A heart-warming, dramatic family saga. Unspoken is a tale of secrets, love, betrayal and revenge. Unspoken means something that cannot be uttered aloud. Unspoken is the dark secret a woman must keep, for life. Alice is fast approaching her one hundredth birthday and she is dying. Her strange, graphic dreams of ghostly figures trying to pull her into a tunnel of blinding light are becoming more and more vivid and terrifying. Alice knows she only has a short time left and is desperate to unburden herself of a dark secret, one she has lived with for eighty years. Jessica, a journalist, is her great granddaughter and a mirror image of a young Alice. They share dreadful luck in the types of men that come into their lives. Alice decides to share her terrible secret with Jessica and sends her to the attic to retrieve a set of handwritten notebooks detailing her young life during the late 1930s. Following the death of her invalid mother and her father’s decline into depression and alcoholism, she is forced, at 18 to take control of the farm. On her birthday, she meets Frank, a man with a drink problem and a violent temper.
When Frank’s abusive behaviour steps up a level. Alice seeks solace in the arms of her smooth, ‘gangster lawyer’ Godfrey, and when Frank discovers the couple together, he vows to get his revenge.
Unspoken. A tale that spans two eras and binds two women, born eighty years apart.
My father had fallen out of his chair, Miriam found him with his head and right shoulder on the floor and his right knee bent over the arm of the armchair. The noise we heard was his head knocking over his whisky table as he fell.
He was definitely dead, there was no doubt about that. His unblinking eyes were still staring at the spider on the skirting board which had stopped dead itself to stare back with all eight eyes of its own.
Frank, who seemed to have sobered up very quickly, took charge of the situation.
‘We can’t leave him like that,’ he said. He looked around the room but there was nothing we could lay him out on. The table was round, and not very wide, and if we pushed two chairs together, we’d have to sit him up, as he was a tall man.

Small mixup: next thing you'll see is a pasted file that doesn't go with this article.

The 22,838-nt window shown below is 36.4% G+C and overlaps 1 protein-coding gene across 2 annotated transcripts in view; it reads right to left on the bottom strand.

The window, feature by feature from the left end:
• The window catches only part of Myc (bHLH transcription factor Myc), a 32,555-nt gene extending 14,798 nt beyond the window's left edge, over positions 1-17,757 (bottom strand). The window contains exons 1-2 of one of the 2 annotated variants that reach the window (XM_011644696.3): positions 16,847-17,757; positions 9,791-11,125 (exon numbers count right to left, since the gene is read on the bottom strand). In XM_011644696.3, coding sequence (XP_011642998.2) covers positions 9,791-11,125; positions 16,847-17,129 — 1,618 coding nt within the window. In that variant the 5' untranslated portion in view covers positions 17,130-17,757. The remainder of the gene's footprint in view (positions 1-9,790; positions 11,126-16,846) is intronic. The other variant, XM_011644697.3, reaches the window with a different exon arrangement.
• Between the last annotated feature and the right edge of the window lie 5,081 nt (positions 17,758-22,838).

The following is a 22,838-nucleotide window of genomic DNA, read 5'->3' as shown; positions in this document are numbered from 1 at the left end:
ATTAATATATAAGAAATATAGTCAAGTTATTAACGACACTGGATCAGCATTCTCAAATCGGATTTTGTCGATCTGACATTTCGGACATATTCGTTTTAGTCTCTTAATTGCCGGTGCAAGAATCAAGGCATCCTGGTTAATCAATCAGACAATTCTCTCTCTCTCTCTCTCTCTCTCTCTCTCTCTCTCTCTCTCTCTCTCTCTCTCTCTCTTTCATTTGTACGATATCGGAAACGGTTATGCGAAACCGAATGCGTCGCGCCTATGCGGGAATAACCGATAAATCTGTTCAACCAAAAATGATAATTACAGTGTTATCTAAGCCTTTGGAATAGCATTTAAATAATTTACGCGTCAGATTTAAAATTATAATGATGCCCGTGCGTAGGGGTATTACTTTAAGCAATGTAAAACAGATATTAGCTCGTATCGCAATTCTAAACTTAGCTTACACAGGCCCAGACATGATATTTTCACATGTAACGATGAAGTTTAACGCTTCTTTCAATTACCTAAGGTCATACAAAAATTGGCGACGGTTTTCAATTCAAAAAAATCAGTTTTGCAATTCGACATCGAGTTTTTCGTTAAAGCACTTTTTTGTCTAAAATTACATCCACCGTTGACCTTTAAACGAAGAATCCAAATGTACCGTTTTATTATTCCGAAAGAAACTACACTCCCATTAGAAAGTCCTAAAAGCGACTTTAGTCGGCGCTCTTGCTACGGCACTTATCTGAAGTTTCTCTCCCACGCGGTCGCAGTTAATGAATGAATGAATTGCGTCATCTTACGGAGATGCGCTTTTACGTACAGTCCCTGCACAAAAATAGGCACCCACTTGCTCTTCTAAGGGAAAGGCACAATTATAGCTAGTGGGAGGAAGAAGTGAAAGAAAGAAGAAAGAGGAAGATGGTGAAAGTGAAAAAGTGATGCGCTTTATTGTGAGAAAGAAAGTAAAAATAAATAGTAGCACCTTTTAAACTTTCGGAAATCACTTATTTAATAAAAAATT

We were all in shock, but in the end, it was Frank that came up with the solution.
‘Let’s get him into the parlour, we can get the old foldaway bed out that I used to sleep on. At least he’ll be lying flat.’
The next problem was getting him in there. He weighed next to nothing, but picking up a man’s body proved difficult to say the least. Frank managed to lift him at the third attempt, and Miriam went ahead to set up the bed, while Frank, still swaying a little, followed her to the parlour with my father’s head and legs hanging over his arms.
Once he had laid the body on the foldaway bed, Frank crouched down beside him, said a few words that I couldn’t make out, and crossed himself. I was quite touched by this show of respect, and not a little surprised, as apart from dragging me to the Catholic church on Sheppey, he hadn’t showed the slightest sign of having any religious tendencies. I was agnostic at best but I did believe in some sort of life after death, just not with the angels, harps and St Peter’s judgement.
When Frank had finished, I asked for a few minutes alone with my father. Frank left, closing the door quietly behind him and I sat down beside the shell of my former parent, and berated him for abusing me the way he had earlier in the evening. Then I had a go at him for being so selfish, for becoming a drunk, and for leaving me to sort out the farm. Then I burst into tears, took hold of his hand, put my head on his chest and sobbed.